“'Wanna Play Doctor?'” Lauren Kascak’s article in Intima Spring 2014, describes the same country (Ghana) and same province (Central Region) as the one in “The Death of the Old Farmer” (Intima Fall 2014). My article chronicles the final day of a man who lived near a rural hospital where I completed observations in 2007. Hers describes a student trip to a different rural town, where she completed training in gynecological techniques. The articles relate the same observation of medical care in the developing world: a jarring roughness in how patients are treated. As the two unrelated but closely aligned articles imply, this is not an uncommon observation.
Nor is it the phenomenon only found in Ghana. Anthropologist Catherine Maternowska’s Reproducing Inequities gives accounts of gynecologists in Haiti braying insults at patients during pelvic exams: “What’s the matter with you? You’re cowardly, come on madame!” “No! Put your feet here! Here! Like you’re on a donkey. What’s your problem, you’ve never been on a donkey before?” Like Kascak’s article, the book describes sexual and reproductive healthcare – but Maternowska portrays patient disenfranchisement far more sweeping and severe than the unintended coarseness of Kascak’s experience in Ghana.
Kascak’s article asks, “What does it mean for students like me to fly around the world ‘playing doctor’? What impressions are we giving to those we seek to ‘save’ with our improvisational care?”
My perspective is rather close to Maternowska’s. The roughness does not begin with students or with a savior complex. Nor could it be ameliorated by well-intended young people ceasing to visit developing nations. (In fact, realism among aspiring global professionals is a boon which might begin with these eye-opening direct experiences abroad.) Students are far downstream of such problems’ sources. Rather, the maltreatment and disrespect of patients in the clinic is a byproduct of economic and social inequalities. Where deprivation is constant and adequate responses too scarce, healthcare practitioners perhaps inevitably begin to respond as everyone else does: with apathy, exhaustion, frustration. The problem is that human kindness is too often distributed in the same way money is: ridiculously abundant for those at the top, and sparing to the point of bleak cruelty for those at bottom. As Paul Farmer, Maternowska’s anthropological contemporary in Haiti, says: “The idea that some lives are worth less than others is the root of all that is wrong with this world.”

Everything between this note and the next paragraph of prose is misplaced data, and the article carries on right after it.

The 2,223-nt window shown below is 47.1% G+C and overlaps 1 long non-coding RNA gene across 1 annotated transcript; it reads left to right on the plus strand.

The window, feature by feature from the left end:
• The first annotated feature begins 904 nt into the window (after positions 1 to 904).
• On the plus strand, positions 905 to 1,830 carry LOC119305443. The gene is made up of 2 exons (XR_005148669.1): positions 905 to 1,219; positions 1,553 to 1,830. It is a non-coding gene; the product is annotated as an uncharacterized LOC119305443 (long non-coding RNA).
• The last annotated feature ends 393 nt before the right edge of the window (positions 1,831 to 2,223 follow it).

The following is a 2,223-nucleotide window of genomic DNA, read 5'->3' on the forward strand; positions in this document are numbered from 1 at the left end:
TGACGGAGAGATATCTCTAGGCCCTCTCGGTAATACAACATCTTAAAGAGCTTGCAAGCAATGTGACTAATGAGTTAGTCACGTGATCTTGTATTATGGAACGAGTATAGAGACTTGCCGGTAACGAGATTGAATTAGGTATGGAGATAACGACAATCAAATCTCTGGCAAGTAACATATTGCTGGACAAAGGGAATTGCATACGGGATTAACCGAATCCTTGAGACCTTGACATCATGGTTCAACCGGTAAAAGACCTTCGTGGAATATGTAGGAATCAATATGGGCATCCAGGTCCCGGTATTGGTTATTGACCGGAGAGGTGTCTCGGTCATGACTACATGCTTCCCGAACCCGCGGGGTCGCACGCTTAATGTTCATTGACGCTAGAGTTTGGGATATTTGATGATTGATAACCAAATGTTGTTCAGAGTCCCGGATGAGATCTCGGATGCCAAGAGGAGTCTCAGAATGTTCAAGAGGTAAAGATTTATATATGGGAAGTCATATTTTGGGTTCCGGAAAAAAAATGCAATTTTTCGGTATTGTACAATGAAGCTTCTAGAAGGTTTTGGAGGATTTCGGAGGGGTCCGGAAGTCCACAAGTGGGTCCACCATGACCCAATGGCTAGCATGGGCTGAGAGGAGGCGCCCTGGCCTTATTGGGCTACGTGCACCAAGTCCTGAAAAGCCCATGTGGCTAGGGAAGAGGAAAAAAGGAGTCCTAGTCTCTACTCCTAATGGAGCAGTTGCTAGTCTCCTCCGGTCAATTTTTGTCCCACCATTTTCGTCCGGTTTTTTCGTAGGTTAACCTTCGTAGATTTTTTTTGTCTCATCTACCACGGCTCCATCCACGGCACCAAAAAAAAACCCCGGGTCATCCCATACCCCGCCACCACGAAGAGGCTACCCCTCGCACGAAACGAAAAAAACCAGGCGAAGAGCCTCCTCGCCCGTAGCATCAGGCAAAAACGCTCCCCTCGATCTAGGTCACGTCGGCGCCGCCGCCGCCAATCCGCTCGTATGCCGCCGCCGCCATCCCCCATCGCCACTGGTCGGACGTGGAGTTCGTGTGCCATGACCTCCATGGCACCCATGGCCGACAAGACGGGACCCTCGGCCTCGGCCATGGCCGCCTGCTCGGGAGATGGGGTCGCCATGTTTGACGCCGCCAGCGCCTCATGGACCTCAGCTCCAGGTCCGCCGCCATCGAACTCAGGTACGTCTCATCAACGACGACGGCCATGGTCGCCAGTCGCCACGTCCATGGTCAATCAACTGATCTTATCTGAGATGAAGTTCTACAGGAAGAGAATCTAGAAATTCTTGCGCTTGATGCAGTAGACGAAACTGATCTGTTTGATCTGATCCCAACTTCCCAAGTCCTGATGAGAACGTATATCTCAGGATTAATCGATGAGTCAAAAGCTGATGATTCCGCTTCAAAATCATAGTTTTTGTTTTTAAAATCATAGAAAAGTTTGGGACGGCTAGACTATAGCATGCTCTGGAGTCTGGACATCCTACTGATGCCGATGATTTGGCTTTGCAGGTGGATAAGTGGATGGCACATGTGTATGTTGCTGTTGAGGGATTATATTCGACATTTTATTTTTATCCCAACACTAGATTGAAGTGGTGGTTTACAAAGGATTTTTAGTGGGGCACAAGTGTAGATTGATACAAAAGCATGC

Sadly, the old farmer who died might have expected nothing more. His family certainly found my kindness unexpected and foreign, perhaps even comically naive. (That is the impression we give them, Lauren.) In a way, their surprise made sense. They lived in an extreme poverty from which the world could easily rescue them – but in which the world, for lack of political willpower, has allowed them to languish unassisted until death.
This does not, of course, make healthcare unimportant. As Farmer has also said, “[Since] we don’t necessarily have good responses to the root causes of poverty and social inequality, we have to take on the symptoms at the same time.”
M. Sophia Newman, MPH, has worked with Pacific Standard Magazine and Beacon Reader to return to West Africa to cover stories related to Ebola, food insecurity, and other health issues.Read more at https://www.beaconreader.com/m-sophia-newman/on-the-ebola-outbreaks-anniversary-a-reflection-on-the-disease-of-journalism. Her piece, "Death of an Old Farmer" appeared in the Fall 2014 Intima.
© 2015 Intima: A Journal of Narrative Medicine